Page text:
After paying Rs5,000 to Rs10,000 per ticket, one would expect tight security. You would expect that someone would catch fake tickets, restrict gate crashers to enter, make sure the structural integrity of the venue (stage, VIP platform) is intact, and ensure full security for everyone at the event. This was not the case. A mob of thousands entered with fake tickets, or no tickets at all. The seven feet high VIP stage collapsed crushing boys and girls underneath it, leaving them unconscious or in the hospital with severe bruises and injuries. People were barbarically breaking the stages, destroying enclosures and constantly causing havoc. Worst of all, many girls were consistently harassed, stamped upon, sexually assaulted, groped, cornered, spat on, robbed and harassed while in a state of unconsciousness.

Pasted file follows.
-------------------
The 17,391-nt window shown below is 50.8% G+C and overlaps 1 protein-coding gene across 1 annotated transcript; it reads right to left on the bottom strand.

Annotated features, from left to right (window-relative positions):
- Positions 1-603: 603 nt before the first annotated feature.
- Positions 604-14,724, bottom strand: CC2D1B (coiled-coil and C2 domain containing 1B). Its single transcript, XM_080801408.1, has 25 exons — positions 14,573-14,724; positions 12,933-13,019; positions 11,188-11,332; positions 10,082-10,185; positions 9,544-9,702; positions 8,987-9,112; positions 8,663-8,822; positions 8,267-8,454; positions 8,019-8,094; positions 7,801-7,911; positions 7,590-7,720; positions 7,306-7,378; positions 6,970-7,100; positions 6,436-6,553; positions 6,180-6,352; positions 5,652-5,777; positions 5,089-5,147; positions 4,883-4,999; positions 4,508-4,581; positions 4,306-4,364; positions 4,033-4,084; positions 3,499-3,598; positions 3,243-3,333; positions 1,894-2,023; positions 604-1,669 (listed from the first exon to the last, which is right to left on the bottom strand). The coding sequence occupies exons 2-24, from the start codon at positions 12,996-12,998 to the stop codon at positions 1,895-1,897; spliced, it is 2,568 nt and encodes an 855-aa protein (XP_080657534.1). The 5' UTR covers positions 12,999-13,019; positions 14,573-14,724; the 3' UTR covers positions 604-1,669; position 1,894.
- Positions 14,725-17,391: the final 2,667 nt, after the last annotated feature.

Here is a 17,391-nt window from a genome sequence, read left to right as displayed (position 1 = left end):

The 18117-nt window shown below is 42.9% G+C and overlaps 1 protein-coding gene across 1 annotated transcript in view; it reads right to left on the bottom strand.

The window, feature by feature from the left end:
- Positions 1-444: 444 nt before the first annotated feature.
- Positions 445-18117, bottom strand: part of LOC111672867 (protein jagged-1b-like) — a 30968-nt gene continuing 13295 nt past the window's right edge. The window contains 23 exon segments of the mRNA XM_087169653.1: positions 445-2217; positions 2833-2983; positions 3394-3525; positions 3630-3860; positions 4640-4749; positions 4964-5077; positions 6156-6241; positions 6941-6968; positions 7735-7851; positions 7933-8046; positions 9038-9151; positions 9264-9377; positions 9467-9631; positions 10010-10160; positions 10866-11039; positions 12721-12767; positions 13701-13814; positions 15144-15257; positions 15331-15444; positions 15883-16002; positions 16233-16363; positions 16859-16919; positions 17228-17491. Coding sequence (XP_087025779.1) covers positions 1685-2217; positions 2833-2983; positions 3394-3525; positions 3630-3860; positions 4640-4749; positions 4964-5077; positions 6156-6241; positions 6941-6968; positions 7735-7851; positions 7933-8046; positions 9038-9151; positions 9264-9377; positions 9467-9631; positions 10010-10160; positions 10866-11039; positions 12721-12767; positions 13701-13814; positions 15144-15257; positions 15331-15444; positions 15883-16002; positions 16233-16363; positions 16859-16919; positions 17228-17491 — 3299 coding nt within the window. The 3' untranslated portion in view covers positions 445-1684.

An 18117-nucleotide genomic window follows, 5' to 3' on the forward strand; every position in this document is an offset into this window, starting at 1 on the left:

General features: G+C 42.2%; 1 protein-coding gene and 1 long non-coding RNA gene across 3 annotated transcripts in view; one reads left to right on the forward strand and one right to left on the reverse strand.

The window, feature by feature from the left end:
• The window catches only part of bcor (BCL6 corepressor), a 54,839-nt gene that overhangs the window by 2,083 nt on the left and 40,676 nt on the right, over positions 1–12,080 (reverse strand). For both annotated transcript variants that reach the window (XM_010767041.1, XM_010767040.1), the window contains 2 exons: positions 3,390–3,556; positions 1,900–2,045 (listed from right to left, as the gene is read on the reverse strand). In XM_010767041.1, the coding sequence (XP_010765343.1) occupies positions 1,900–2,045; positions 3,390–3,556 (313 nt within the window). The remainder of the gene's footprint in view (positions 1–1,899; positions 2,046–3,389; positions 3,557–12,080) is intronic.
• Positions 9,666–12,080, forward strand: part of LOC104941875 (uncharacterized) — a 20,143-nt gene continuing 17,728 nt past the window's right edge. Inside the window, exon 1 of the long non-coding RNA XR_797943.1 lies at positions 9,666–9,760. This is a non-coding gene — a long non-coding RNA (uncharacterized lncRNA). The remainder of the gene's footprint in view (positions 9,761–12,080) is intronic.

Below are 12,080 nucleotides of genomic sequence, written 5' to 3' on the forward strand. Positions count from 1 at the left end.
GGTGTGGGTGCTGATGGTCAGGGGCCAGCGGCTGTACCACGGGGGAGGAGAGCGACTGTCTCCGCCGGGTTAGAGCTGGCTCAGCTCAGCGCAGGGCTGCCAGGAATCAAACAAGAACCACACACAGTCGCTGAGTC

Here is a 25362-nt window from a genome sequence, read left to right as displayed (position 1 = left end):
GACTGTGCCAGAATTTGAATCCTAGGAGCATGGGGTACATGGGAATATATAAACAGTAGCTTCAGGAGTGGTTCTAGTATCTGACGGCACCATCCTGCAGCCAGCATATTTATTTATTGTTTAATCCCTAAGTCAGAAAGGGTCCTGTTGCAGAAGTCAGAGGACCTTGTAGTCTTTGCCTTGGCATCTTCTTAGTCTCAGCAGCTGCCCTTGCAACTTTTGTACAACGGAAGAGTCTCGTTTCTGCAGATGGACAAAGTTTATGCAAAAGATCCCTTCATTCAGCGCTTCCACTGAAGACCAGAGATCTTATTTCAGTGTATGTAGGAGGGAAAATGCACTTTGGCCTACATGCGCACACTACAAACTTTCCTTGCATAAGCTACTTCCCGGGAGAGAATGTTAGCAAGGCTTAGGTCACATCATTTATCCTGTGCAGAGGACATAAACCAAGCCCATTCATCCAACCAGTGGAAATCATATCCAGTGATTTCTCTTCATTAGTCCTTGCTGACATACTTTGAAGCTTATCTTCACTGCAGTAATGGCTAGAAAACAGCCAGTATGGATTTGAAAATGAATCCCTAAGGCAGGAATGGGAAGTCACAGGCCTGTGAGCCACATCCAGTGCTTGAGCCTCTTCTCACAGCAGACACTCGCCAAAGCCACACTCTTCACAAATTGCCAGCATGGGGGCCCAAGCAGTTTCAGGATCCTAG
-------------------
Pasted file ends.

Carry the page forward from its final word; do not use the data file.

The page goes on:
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The event managers, the PR company and the people in charge of Solis itself have released rather problematic, deflective statements.

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No Accountability

As reported by several social media users at the event, the DJs did not stop playing and it seemed like the ‘important’ people behind the scenes fled in private groups, avoiding all that was taking place right in front of them. Solis posted that despite the tragic occurrences at the event, “they will be back”; but what they fail to realize is, they have stripped the trust of anyone who went to their festival, or anyone who planned on attending it in the future, – so how can they bounce back? The managers failed to provide any security from the get go. They could not tell fake tickets apart from the real ones, and could not see a clear difference in the amount of people who gatecrashed, adding to the number of people that the event was made for.